Facebook Groups have become super popular places to do business. Facebook Groups have one billion users per month. From showing wares to sharing ideas, the Facebook group supplies you the ability to demonstrate your value to a wide range of people.
But using Facebook groups for business still has a long way to go in terms of finesse and the way you use it to it’s best advantage. It’s another area where people seem to think suiting up with a spiel is the beginning and end of where marketing lies.
It’s never going to be that simple.
As a Facebook Group user and administrator, I’ve seen it all. Mistakes to downright rudeness, attempting to call the shots and brawling are commonplace. But it doesn’t have to be the norm. Don’t ruin a prime opportunity to network effectively.
Here are 3 common mistakes that limit your opportunities in Facebook groups (and annoy the heck out of everyone in them) and what you can do instead
Mistake 1: Getting the admins offside
Running Facebook groups takes a lot of volunteer energy and spare time on the part of the admin and moderation team. That’s why it’s so annoying when members disrespect the admin team.
If I had a dollar for everyone that says, “but other Facebook Groups let me do it,” I’d be a millionaire. As an admin, I don’t care what someone else’s Facebook Group lets you do. I care about you understanding the guidelines and the intent of the group you are in. You can’t say to the RSL “but this isn’t the same dress code for my local wine bar” and expect them to take a red pen to the RSL rules.
You are not a 10-year-old clutching for an excuse. You’re a grown ass business owner.
It gets tiring having to re-explain why you aren’t a special little snowflake who gets to drop links and promote yourself stupid. Or get drunk or lash out and spew vitriol or tell everyone how they’re a chump compared to you when the mood takes you.
Facebook Groups are not the place for you to bully, guilt or insult people to get your own way.
The strange thing is, these kinds of Facebook Group users completely forget the idea of first impressions and jump in feet first as a problem. Trust me, you don’t want admins and moderators saying, “Bob Smarty-pants is one to watch” because it doesn’t usually improve from there. Even the other members will object.
Skirting around the guidelines and playing innocent when questioned is another over-used and annoying tactic admins hate. It makes an admin work harder to decide if you’re being a jerk or not. We’re not stupid, we can spot someone trying to skip over the line. Avoid accidentally insulting their intelligence by assuming you’ve got the new clever way to get what you want over what the group needs.
What to do instead of pushing admin buttons:
Facebook Group admins are your allies. It pays to make friends, so they tag you in on opportunities. Demonstrate your worth. Be generous with answers. Ask to help instead of challenging.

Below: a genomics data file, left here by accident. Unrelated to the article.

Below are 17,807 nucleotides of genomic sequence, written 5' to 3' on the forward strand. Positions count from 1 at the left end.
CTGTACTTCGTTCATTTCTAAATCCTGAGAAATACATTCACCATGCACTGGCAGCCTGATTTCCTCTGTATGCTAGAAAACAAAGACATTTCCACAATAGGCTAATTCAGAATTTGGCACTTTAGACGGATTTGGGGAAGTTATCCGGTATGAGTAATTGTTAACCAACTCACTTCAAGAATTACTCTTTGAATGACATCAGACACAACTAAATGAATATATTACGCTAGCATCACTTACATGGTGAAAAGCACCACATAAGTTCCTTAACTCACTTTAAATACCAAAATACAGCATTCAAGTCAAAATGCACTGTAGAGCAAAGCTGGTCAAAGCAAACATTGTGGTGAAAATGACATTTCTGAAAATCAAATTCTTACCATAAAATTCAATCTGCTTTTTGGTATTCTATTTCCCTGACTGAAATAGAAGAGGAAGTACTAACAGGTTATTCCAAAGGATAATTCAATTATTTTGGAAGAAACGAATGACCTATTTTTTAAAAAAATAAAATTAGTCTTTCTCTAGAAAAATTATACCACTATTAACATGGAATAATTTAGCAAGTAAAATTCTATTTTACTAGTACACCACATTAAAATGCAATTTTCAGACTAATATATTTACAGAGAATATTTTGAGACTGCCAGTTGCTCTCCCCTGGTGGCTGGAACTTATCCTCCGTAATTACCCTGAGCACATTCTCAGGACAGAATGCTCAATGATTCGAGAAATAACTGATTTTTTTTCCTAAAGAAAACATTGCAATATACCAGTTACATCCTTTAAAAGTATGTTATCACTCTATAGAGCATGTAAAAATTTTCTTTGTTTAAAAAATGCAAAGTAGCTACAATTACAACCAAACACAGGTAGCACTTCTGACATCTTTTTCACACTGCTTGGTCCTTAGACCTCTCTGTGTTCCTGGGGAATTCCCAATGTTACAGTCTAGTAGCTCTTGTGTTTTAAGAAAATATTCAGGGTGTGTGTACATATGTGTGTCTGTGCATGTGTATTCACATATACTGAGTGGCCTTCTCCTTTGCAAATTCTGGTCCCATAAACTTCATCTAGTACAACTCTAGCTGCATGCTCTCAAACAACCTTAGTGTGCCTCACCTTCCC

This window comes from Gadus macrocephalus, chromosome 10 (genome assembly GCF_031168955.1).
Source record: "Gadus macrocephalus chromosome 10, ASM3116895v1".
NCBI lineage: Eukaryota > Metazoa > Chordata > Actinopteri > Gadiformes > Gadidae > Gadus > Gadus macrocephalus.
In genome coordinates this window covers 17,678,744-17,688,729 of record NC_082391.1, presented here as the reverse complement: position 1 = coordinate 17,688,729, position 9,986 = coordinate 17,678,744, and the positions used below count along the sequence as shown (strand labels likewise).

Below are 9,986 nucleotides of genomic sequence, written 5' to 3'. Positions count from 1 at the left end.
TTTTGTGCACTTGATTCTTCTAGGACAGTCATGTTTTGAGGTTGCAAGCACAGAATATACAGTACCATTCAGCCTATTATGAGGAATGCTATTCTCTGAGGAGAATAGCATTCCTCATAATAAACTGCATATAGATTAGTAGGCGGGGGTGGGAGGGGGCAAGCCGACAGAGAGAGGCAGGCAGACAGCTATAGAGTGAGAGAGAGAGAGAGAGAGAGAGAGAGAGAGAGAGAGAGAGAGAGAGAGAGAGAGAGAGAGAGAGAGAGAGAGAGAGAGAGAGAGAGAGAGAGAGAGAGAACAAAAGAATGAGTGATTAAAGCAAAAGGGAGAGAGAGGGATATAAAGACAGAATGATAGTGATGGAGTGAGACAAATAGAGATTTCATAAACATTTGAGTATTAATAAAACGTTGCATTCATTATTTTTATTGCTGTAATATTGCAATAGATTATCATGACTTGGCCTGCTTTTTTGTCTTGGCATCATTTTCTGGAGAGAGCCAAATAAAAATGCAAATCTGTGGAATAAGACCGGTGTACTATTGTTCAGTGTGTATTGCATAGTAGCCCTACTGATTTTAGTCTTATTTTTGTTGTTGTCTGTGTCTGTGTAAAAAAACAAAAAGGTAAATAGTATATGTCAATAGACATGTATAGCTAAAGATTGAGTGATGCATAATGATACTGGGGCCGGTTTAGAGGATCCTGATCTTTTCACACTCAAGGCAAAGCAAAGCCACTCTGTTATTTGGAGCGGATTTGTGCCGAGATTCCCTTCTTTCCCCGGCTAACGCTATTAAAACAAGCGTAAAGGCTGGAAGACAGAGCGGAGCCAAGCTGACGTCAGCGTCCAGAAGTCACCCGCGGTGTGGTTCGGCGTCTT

If someone is helpful, fun and reliable, who do you think I recommend when work is available? Who do you think doesn’t get mentioned when they’re a source of frustration and rudeness?
Think of it this way- if you went to a networking event and then started insulting the organisers in front of people and demanding to sell dolphins at an event to honour transistor radios, who do you think is going to look like the giant jerk?
Here’s the thing: It’s their spare time spent helping people in the group, not yours. Anyone can look from the outside and say what can be improved. It takes a real entrepreneur to use the systems and services available to their advantage.
In short, be there to support instead of belittling the admin team and enjoy the difference.
Mistake 2: Picking fights with other Facebook Group members (even when right)
I’m terribly guilty of this with Facebook Groups so I am uniquely qualified to comment. Fighting with other people on Facebook, especially in groups, is a bad look.
The problem is that self-appointed experts (with no clue) and people who have expertise in certain areas (actual experts) are indistinguishable. This invites people to think he or she who comments loudest or the most wins. Even if you are right, if you get angry and haughty, people turn off.
That turned off person could be your next supplier, client or partnership.
When a fight starts, the fight becomes the focus. People back up their friends, search out for the opportunity to yell their ideas and it all goes to hell. Other Facebook Group members tend to back away from both sides.
Let’s face it, no one has ever changed someone else’s mind by using caps lock or insulting them online. And even the most persuasive argument still must get through a mountain of ego to get a look in.
Occasionally, you can get someone that is willing to investigate where you are coming from. Perhaps it can be an exploration of a different set of ideals. This is rewarding and something to be encouraged.
If you want to turn a disagreement or fight into a positive experience, there are a couple of things you can do: